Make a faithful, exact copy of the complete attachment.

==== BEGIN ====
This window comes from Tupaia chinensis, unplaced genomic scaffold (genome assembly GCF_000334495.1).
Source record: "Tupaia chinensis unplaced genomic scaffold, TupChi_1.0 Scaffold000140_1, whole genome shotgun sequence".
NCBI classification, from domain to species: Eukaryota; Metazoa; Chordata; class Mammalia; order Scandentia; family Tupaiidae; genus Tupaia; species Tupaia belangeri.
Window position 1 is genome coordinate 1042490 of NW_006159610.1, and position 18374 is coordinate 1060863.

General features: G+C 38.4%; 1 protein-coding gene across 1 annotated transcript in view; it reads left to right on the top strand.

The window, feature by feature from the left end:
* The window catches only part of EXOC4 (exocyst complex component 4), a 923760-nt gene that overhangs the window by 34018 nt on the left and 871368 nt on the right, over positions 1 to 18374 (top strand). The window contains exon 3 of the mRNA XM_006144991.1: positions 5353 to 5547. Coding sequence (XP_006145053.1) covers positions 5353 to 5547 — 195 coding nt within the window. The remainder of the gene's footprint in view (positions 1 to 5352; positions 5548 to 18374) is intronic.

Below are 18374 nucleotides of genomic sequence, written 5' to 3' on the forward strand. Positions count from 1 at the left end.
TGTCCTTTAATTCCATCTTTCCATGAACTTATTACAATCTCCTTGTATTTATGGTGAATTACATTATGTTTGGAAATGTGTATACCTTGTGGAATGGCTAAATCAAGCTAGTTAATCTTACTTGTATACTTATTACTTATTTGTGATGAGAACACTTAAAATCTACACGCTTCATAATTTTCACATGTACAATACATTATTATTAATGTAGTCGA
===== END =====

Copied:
This window comes from Tupaia chinensis, unplaced genomic scaffold (genome assembly GCF_000334495.1).
Source record: "Tupaia chinensis unplaced genomic scaffold, TupChi_1.0 Scaffold000140_1, whole genome shotgun sequence".
NCBI classification, from domain to species: Eukaryota; Metazoa; Chordata; class Mammalia; order Scandentia; family Tupaiidae; genus Tupaia; species Tupaia belangeri.
Window position 1 is genome coordinate 1042490 of NW_006159610.1, and position 18374 is coordinate 1060863.

General features: G+C 38.4%; 1 protein-coding gene across 1 annotated transcript in view; it reads left to right on the top strand.

The window, feature by feature from the left end:
* The window catches only part of EXOC4 (exocyst complex component 4), a 923760-nt gene that overhangs the window by 34018 nt on the left and 871368 nt on the right, over positions 1 to 18374 (top strand). The window contains exon 3 of the mRNA XM_006144991.1: positions 5353 to 5547. Coding sequence (XP_006145053.1) covers positions 5353 to 5547 — 195 coding nt within the window. The remainder of the gene's footprint in view (positions 1 to 5352; positions 5548 to 18374) is intronic.

Below are 18374 nucleotides of genomic sequence, written 5' to 3' on the forward strand. Positions count from 1 at the left end.
TGTCCTTTAATTCCATCTTTCCATGAACTTATTACAATCTCCTTGTATTTATGGTGAATTACATTATGTTTGGAAATGTGTATACCTTGTGGAATGGCTAAATCAAGCTAGTTAATCTTACTTGTATACTTATTACTTATTTGTGATGAGAACACTTAAAATCTACACGCTTCATAATTTTCACATGTACAATACATTATTATTAATGTAGTCGA